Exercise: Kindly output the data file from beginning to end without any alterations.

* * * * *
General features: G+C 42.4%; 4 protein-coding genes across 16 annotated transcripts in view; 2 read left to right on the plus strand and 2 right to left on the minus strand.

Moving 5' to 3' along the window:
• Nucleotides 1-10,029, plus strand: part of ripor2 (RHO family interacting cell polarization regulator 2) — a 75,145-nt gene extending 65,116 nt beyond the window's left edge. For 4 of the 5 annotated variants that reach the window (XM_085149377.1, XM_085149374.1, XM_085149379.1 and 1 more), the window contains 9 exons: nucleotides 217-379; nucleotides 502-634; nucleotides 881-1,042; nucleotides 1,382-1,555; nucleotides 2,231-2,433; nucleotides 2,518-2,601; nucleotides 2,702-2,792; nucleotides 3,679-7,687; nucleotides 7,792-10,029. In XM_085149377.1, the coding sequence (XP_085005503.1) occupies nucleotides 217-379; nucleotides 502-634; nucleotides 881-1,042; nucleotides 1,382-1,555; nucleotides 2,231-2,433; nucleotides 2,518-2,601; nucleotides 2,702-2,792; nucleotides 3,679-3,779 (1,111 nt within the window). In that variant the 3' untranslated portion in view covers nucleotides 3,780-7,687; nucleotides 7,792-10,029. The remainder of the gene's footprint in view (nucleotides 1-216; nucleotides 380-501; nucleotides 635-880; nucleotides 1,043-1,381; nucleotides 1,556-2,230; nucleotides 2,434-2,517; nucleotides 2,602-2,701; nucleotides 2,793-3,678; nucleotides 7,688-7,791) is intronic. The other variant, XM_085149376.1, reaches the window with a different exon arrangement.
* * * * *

General features: G+C 42.4%; 4 protein-coding genes across 16 annotated transcripts in view; 2 read left to right on the plus strand and 2 right to left on the minus strand.

Moving 5' to 3' along the window:
• Nucleotides 1-10,029, plus strand: part of ripor2 (RHO family interacting cell polarization regulator 2) — a 75,145-nt gene extending 65,116 nt beyond the window's left edge. For 4 of the 5 annotated variants that reach the window (XM_085149377.1, XM_085149374.1, XM_085149379.1 and 1 more), the window contains 9 exons: nucleotides 217-379; nucleotides 502-634; nucleotides 881-1,042; nucleotides 1,382-1,555; nucleotides 2,231-2,433; nucleotides 2,518-2,601; nucleotides 2,702-2,792; nucleotides 3,679-7,687; nucleotides 7,792-10,029. In XM_085149377.1, the coding sequence (XP_085005503.1) occupies nucleotides 217-379; nucleotides 502-634; nucleotides 881-1,042; nucleotides 1,382-1,555; nucleotides 2,231-2,433; nucleotides 2,518-2,601; nucleotides 2,702-2,792; nucleotides 3,679-3,779 (1,111 nt within the window). In that variant the 3' untranslated portion in view covers nucleotides 3,780-7,687; nucleotides 7,792-10,029. The remainder of the gene's footprint in view (nucleotides 1-216; nucleotides 380-501; nucleotides 635-880; nucleotides 1,043-1,381; nucleotides 1,556-2,230; nucleotides 2,434-2,517; nucleotides 2,602-2,701; nucleotides 2,793-3,678; nucleotides 7,688-7,791) is intronic. The other variant, XM_085149376.1, reaches the window with a different exon arrangement.